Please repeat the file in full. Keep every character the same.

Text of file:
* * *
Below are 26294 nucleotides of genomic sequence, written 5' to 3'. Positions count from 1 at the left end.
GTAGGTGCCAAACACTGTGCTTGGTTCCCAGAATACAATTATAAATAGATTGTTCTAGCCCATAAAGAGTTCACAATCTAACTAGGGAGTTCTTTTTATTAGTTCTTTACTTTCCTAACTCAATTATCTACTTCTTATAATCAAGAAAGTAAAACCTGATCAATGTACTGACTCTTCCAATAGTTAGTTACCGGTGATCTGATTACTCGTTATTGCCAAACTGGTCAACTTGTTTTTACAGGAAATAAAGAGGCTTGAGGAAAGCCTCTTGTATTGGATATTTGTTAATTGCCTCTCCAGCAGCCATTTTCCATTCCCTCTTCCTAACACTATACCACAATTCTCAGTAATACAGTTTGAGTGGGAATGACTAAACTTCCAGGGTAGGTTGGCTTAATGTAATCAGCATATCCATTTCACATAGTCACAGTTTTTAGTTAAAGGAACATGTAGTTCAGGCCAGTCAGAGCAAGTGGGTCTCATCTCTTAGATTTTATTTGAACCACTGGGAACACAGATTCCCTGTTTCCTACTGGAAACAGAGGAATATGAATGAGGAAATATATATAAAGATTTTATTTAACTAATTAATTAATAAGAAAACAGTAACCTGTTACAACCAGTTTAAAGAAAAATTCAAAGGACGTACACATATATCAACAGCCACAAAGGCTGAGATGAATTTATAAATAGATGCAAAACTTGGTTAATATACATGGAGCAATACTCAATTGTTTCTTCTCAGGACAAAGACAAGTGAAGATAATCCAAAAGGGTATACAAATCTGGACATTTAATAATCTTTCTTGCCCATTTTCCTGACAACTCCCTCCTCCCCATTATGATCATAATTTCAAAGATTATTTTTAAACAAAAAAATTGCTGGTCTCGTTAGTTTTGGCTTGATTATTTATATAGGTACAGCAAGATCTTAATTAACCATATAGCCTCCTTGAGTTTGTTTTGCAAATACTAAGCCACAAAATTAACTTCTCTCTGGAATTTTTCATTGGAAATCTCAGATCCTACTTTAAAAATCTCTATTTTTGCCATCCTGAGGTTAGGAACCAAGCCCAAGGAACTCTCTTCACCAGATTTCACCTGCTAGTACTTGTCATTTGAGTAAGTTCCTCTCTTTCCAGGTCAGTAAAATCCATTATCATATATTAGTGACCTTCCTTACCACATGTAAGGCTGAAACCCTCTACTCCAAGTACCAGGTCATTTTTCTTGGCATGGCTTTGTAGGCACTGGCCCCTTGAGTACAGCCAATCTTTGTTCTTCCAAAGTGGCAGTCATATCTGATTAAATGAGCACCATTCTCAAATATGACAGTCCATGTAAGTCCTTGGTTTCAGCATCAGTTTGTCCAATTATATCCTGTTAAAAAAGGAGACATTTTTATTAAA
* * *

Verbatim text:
Below are 26294 nucleotides of genomic sequence, written 5' to 3'. Positions count from 1 at the left end.
GTAGGTGCCAAACACTGTGCTTGGTTCCCAGAATACAATTATAAATAGATTGTTCTAGCCCATAAAGAGTTCACAATCTAACTAGGGAGTTCTTTTTATTAGTTCTTTACTTTCCTAACTCAATTATCTACTTCTTATAATCAAGAAAGTAAAACCTGATCAATGTACTGACTCTTCCAATAGTTAGTTACCGGTGATCTGATTACTCGTTATTGCCAAACTGGTCAACTTGTTTTTACAGGAAATAAAGAGGCTTGAGGAAAGCCTCTTGTATTGGATATTTGTTAATTGCCTCTCCAGCAGCCATTTTCCATTCCCTCTTCCTAACACTATACCACAATTCTCAGTAATACAGTTTGAGTGGGAATGACTAAACTTCCAGGGTAGGTTGGCTTAATGTAATCAGCATATCCATTTCACATAGTCACAGTTTTTAGTTAAAGGAACATGTAGTTCAGGCCAGTCAGAGCAAGTGGGTCTCATCTCTTAGATTTTATTTGAACCACTGGGAACACAGATTCCCTGTTTCCTACTGGAAACAGAGGAATATGAATGAGGAAATATATATAAAGATTTTATTTAACTAATTAATTAATAAGAAAACAGTAACCTGTTACAACCAGTTTAAAGAAAAATTCAAAGGACGTACACATATATCAACAGCCACAAAGGCTGAGATGAATTTATAAATAGATGCAAAACTTGGTTAATATACATGGAGCAATACTCAATTGTTTCTTCTCAGGACAAAGACAAGTGAAGATAATCCAAAAGGGTATACAAATCTGGACATTTAATAATCTTTCTTGCCCATTTTCCTGACAACTCCCTCCTCCCCATTATGATCATAATTTCAAAGATTATTTTTAAACAAAAAAATTGCTGGTCTCGTTAGTTTTGGCTTGATTATTTATATAGGTACAGCAAGATCTTAATTAACCATATAGCCTCCTTGAGTTTGTTTTGCAAATACTAAGCCACAAAATTAACTTCTCTCTGGAATTTTTCATTGGAAATCTCAGATCCTACTTTAAAAATCTCTATTTTTGCCATCCTGAGGTTAGGAACCAAGCCCAAGGAACTCTCTTCACCAGATTTCACCTGCTAGTACTTGTCATTTGAGTAAGTTCCTCTCTTTCCAGGTCAGTAAAATCCATTATCATATATTAGTGACCTTCCTTACCACATGTAAGGCTGAAACCCTCTACTCCAAGTACCAGGTCATTTTTCTTGGCATGGCTTTGTAGGCACTGGCCCCTTGAGTACAGCCAATCTTTGTTCTTCCAAAGTGGCAGTCATATCTGATTAAATGAGCACCATTCTCAAATATGACAGTCCATGTAAGTCCTTGGTTTCAGCATCAGTTTGTCCAATTATATCCTGTTAAAAAAGGAGACATTTTTATTAAA